We have a situation where our on premise product talks to a third party external API over SSL. This API has a certificate which is issued by an intermediate. We use the default java cacerts truststore, but it does not include this intermediate (it does have its root CA), so it is not trusted by our app. We currently manually import their certificate into the truststore, but I'm thinking there must be a better approach.

Is there not an option to download a truststore that contains all the root CAs and intermediates? Or is there something we are missing, e.g. the truststore should verify this without needing the intermediate imported into the truststore?


Contact your third party and ask them to configure their server/service to send the intermediate certificate(s) as per RFC 5246 Section 7.4.2. Specifically, the section marked certificate_list which is sent as part of the Server Hello message.

This is a sequence (chain) of certificates. The sender's certificate MUST come first in the list. Each following certificate MUST directly certify the one preceding it. Because certificate validation requires that root keys be distributed independently, the self-signed certificate that specifies the root certificate authority MAY be omitted from the chain, under the assumption that the remote end must already possess it in order to validate it in any case.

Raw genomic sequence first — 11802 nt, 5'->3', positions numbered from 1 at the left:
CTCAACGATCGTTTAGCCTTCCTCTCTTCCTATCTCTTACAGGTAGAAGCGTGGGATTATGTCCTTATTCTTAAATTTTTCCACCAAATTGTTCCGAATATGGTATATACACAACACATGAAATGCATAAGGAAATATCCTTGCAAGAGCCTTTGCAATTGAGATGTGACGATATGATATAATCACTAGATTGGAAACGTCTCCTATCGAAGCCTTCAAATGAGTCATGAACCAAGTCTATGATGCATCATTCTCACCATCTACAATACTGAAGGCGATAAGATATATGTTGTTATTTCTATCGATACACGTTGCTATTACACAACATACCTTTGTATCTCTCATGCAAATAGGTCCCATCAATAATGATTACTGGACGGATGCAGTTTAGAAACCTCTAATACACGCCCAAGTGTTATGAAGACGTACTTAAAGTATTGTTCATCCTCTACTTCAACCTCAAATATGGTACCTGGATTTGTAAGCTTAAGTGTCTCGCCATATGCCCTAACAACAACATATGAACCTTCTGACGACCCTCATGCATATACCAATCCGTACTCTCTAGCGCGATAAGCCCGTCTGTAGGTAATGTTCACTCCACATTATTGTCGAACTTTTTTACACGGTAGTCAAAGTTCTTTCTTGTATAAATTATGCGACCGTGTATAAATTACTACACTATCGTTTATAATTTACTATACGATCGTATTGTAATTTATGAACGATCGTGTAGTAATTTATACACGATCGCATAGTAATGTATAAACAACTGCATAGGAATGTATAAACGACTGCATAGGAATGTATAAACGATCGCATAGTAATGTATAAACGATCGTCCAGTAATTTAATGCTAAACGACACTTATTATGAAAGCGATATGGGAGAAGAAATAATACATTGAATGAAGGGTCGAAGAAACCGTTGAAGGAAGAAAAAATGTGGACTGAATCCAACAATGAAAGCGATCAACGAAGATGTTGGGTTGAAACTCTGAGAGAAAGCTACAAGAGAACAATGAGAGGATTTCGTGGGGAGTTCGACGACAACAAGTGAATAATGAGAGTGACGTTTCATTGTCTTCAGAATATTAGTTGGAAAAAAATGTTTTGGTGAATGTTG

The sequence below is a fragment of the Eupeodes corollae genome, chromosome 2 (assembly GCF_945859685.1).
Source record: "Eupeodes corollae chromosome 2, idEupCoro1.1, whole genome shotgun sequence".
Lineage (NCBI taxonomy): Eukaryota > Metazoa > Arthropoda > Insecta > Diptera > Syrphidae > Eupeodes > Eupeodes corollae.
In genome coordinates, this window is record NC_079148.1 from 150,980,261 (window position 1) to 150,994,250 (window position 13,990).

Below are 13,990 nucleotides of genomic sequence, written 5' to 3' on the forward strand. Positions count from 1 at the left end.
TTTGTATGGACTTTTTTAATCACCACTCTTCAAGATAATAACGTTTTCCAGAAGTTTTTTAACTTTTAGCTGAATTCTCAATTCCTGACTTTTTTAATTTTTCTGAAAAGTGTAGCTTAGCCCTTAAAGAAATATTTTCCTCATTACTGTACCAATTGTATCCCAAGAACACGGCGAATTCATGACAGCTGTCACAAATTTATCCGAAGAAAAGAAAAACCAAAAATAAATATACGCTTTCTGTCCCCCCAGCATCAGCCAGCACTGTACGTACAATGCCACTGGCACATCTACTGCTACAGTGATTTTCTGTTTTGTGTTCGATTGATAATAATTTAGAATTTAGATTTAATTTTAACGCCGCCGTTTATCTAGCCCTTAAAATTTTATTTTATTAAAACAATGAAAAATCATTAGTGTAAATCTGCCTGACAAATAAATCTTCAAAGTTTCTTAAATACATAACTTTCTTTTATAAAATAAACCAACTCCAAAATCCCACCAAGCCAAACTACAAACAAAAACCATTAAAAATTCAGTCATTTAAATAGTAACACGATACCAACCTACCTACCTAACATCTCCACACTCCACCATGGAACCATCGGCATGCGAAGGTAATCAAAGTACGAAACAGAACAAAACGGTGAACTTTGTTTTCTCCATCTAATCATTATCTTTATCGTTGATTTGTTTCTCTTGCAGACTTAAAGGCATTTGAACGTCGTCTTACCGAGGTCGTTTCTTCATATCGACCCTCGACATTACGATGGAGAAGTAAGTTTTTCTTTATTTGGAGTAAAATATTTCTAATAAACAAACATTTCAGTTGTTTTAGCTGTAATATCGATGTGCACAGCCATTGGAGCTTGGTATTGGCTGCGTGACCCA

If the intermediate certificate(s) change, it's up to the sender to update their service to send the new certificate. That is, it is not up to all the recipients to realise that things have broken, find the replacement certificates, then install them on all their relying parties.

There is also the option for the operators of the service to use certificates which contain the AIA extension (RFC 5280 Section - id-ad-caIssuers's accessLocation field) which can contain an URL which points to a repository (HTTP more than likely) that contains the issuer certificate for download. This requires both the extension to be present (that's up to the issuing CA) AND your app to check it (that's up to your developers). This extension is a Microsoftism, added to compensate for substandard service administration - the RFC is quite clear about what should happen.

Your Answer

By clicking “Post Your Answer”, you agree to our terms of service, privacy policy and cookie policy

Not the answer you're looking for? Browse other questions tagged or ask your own question.